Maine Rafting

Maine rafting beckons visitors from all over to see some of the most pristine scenery in the continental United States. With three major rivers to explore, rafters have an abundance of options for itineraries and levels of difficulty. Maine white water rafting trips are done almost exclusively during the summer, as the chilly weather can last into the spring. Maine is one of the northernmost states in America, and that being mentioned, it is not difficult to understand the importance of planning your trip during the warmer season, aside from the fact that the water levels are much higher due to the snowmelt runoff.

The three chief rivers in Maine are the Penobscot, Kennebec, and Dead River, and each has its own appeal to travelers. Flowing through Baxter State Park and the town of Bangor, Penobscot River rafting features fourteen miles of water to explore, with trips over several rapids and narrow shoots, including the Exterminator, the Big Heater, the Cribworks, and the Staircase Rapids. Additionally, paddlers will have the pleasure of seeing Mount Katahdin overlooking the river and Ripogenus Gorge rising up on either side. The Penobscot is the most difficult option, with Class IV and Class V rapids along the way, meaning it isn’t suitable at all for beginners.

Slightly shorter, Kennebec River rafting possibly has rougher rapids with names like Whitewasher and Big Mama, which you can explore before plummeting over Magic Falls into another succession of rapids. Along this wild ride of Kennebec River rafting, be on the lookout for moose and other wild animals in the wilderness that surrounds the river as it flows toward the capital city of Augusta . The Kennebec River is slightly calmer than the Penobscot, but this only means that it has Class IV rapids only, rather than Class IV and Class V.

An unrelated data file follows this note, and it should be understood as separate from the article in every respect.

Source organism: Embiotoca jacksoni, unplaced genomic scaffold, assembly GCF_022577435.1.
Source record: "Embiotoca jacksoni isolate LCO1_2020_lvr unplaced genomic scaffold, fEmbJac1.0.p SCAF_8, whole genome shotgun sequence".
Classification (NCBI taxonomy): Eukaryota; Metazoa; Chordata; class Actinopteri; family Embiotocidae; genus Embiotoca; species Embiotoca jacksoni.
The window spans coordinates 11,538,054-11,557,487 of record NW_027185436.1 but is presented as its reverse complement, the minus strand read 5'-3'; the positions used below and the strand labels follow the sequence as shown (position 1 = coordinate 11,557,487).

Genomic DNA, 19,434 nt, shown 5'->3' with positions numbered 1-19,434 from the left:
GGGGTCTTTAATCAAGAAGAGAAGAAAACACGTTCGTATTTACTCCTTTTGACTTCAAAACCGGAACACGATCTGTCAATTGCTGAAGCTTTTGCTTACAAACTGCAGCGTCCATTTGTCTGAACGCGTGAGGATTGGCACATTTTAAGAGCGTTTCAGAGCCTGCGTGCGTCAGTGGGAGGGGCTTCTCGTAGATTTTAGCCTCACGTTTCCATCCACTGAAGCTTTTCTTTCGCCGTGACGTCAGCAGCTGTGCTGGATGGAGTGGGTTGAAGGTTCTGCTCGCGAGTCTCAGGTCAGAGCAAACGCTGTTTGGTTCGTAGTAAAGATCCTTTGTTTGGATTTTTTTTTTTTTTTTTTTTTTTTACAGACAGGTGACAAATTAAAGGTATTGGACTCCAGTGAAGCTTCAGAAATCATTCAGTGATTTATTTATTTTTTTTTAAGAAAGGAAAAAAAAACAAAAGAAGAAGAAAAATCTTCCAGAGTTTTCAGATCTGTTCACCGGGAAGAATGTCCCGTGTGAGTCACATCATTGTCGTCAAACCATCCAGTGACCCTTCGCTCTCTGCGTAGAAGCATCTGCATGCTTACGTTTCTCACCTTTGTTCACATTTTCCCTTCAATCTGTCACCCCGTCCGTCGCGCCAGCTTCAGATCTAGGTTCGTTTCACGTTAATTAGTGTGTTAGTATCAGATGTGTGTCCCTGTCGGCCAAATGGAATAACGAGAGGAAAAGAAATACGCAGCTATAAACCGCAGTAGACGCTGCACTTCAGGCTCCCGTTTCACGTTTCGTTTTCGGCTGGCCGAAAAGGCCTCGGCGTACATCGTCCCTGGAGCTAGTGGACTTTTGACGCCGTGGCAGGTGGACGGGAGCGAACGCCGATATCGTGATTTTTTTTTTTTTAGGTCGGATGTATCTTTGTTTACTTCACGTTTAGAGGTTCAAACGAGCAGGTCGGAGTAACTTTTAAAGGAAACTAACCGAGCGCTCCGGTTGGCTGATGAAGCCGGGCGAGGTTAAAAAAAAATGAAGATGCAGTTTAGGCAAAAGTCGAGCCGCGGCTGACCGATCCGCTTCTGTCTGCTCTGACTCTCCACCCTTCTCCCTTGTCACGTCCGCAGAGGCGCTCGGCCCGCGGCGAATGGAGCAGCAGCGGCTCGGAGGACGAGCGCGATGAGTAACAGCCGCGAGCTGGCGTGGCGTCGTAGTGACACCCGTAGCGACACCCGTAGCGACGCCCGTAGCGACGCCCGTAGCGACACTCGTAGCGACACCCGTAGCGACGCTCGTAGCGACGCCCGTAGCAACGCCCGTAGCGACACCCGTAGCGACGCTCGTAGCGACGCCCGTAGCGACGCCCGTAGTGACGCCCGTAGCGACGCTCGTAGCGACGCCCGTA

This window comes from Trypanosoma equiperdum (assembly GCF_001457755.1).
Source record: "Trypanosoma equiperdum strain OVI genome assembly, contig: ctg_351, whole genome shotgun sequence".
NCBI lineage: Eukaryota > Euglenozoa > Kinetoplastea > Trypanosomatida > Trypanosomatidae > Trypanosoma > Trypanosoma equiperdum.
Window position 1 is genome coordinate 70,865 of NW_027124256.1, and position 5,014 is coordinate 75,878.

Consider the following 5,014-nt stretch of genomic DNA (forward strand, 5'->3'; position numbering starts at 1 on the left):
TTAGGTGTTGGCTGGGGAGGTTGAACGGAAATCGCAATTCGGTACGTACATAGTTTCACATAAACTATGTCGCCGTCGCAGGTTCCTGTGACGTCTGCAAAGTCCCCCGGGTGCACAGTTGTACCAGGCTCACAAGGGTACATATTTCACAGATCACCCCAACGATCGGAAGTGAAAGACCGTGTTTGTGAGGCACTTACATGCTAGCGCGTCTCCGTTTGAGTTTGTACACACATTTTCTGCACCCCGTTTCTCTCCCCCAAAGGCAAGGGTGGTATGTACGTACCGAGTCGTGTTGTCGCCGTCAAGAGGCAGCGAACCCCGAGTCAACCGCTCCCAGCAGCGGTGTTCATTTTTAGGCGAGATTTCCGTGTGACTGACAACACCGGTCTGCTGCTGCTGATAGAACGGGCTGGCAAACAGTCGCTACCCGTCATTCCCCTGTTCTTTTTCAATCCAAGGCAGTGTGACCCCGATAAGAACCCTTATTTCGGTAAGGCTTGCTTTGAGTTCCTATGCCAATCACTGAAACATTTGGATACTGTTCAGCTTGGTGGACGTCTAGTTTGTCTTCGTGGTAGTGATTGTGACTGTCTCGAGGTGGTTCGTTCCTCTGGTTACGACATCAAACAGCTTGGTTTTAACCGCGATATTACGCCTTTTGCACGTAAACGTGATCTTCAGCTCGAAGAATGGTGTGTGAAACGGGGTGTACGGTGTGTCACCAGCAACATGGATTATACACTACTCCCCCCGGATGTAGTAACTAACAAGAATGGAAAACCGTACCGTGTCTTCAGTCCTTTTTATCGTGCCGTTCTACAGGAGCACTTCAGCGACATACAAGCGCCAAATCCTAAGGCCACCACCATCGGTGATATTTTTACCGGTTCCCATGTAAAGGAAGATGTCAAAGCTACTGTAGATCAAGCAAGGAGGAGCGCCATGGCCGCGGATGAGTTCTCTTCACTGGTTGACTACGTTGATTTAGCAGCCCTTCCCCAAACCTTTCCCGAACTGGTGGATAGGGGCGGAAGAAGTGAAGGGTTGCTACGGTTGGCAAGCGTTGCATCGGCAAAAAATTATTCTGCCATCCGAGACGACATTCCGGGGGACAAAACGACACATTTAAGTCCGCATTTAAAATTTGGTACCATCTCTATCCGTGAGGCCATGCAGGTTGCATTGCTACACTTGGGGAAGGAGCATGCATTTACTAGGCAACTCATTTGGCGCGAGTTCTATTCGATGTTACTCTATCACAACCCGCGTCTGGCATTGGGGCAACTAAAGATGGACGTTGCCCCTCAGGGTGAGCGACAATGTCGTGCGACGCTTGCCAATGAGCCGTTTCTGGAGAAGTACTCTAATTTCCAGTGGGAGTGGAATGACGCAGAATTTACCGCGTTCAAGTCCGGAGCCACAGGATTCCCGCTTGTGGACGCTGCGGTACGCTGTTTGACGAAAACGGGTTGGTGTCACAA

If you’re a beginner or on a family vacation, the best place for your Maine white water rafting trip would be the Dead River, despite the unwelcoming name. The put-in point is in a beautiful location near the horseshoe of Grand Falls, and it’s followed by the rapids of Elephant Rock, Mile Long, Humpty Dumpty, and Minefield is a thrill of a lifetime, ending with a bang, figuratively speaking, over the largest rapids on the river, Poplar Falls. Dead River does have Class IV+ rapids on the route, but there are also Class II and Class III along the way, and it may be possible to arrange a shorter trip that’s suitable for less-experienced travelers, if you want to avoid the most difficult stretches.

In addition to rafting, adventuring visitors can take advantage of a number of other activities that are often offered with rafting packages or as separate options, such as ATV tours, wildlife safaris, including moose, deer, and osprey, fishing, kayaking, horseback riding, and rock climbing. Whether you are planning for an extended vacation or just a few short days, Maine rafting trips are ideal for every adventurer at heart, and it is almost always sure to leave paddlers with exciting memories and thrilling tales of flying along the gurgling rapids of Maine’s best-known rivers.

Image: davidgalestudios (flickr)

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